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Beverley Conrad and Luke Glick
          Beverley Conrad has been playing the violin since she was a kid in upstate New York.  Early exposure to the    music came by way of Sunday dinners at Grandpa Conrad's house where he played fiddle and sang tunes as a way of entertaining the family.  When she was six years old he gave her a fiddle and she took classical violin lessons for eight years during elementary school.  When she was twelve she threw her violin at a mouse.  Not being able to afford a new one or violin lessons once out of elementary school, she pretty much gave it up until 1973 when she found her Grandpa's fiddle in a closet and started dabbling with it.  Then started the long trek of learning to play fiddle most of which came by way of talking with other fiddlers and learning from them.

           In 1987 Beverley moved to Pennsylvania with her husband and gained more exposure to fiddling and old time music by way of regularly attending a local jam session at the Jersey Town Tavern as well as getting together with other musicians to play.  Her first paying gig as a fiddler was at Penn's Tavern in Fisher's Ferry, PA in 1992 where the owner offered her a job as a strolling fiddler.  She played there most every Saturday night for over twelve years.  Early on during that time someone wanted a strolling fiddler at the Selinsgrove Street Fair and called Bev.  Then more places locally that needed a fiddler to come play some tunes called Bev.  Then people who wanted to learn how to play called Bev.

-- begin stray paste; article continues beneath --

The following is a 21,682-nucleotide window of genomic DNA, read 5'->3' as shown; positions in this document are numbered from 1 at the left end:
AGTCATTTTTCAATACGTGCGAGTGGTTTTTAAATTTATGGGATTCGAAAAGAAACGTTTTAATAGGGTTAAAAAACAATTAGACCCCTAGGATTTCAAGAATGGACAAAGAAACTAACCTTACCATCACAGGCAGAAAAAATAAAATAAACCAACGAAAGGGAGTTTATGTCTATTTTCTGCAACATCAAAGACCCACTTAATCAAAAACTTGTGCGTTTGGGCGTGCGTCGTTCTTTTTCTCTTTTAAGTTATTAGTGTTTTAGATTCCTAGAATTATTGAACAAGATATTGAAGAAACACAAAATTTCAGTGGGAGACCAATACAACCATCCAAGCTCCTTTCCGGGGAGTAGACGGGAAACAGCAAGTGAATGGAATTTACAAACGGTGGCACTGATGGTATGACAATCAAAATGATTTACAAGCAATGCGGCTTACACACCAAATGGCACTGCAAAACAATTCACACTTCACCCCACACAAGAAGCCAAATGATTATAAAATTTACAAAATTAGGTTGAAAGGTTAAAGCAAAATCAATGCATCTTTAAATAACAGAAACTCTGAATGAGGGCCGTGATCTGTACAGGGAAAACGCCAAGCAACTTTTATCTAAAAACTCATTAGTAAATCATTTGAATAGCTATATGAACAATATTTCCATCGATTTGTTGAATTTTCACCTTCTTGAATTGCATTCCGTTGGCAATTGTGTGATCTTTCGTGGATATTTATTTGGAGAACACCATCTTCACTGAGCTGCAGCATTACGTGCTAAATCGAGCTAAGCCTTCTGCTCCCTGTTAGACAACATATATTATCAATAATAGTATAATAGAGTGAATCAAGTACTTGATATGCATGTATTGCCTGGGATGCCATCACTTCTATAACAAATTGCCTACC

Now Beverley performs and teaches about the fiddle at a great many festivals, museums, schools, community centers, restaurants - you have it - throughout Pennsylvania.  She has a steady line of fiddle students and has been writing the “Teacher's Tips” column and “Ask Beverley” question and answer column for the National Old Time Fiddlers News (Weiser, ID) since the summer of 2000.  She has released four albums of old time and traditional music, her first in 1998 with her husband, Greg Burgess, and three more recently with Luke Glick.  Her music has been included in several TV documentaries and “The Boys in Blue and Gray” by Luminence Films as well as educational films.

      Beverley is included in the Central Pennsylvania Folk Arts Roster in conjunction with the Pennsylvania Partners in the Arts as a living tradtional folk artist.

           Luke Glick is a relative newcomer to music having teamed up with Bev in 2003 to perform with her as a drummer.  He has since learned from other musicians and hands-on experience how to play bones, spoons, jawharp, penny whistle, octave fiddle and fiddle, djembe and of course, the bodhran.  He demonstrates and tells about these instruments and is able to teach others the basics of how to play them.  
          Luke is a talented woodworker and makes many of the instruments displayed at their Making Music Tent.  Having been a trapper and hunter for years, Luke also makes instruments from natural sources such as the deer toe rattler and steer horn rattle.  He jumped right in with both feet when Bev started booking festivals and has become an engaging speaker and seasoned musician on stage and in front of groups.  Luke engineers the logistics of setting up the tent and getting the two of them and all their stuff from one place to the other.
     Beverley and Luke have appeared at Warrior Run - Fort Freeland Heritage Days, Danville Iron Heritage Days, Eckley Miner's Village, Bethlehem Celtic Classic, Pennsylvania Maple Festival in Meyersdale, PA, Groundhog Day in Punxsutawney, Kutztown Folk Festival, Westmoreland Arts and Crafts Festival, Touchstone Arts and Crafts Center, Northumberland History Day, the Pennsylvania Heritage Festival and many other community events.  They keep busy playing music and sharing the joy of joining in on the fun.

      In 2008 Beverley and Luke were awarded a grant through the Pennsylvania Partners in the Arts that will help them to bring their music and their Music Tent to more communities in the region.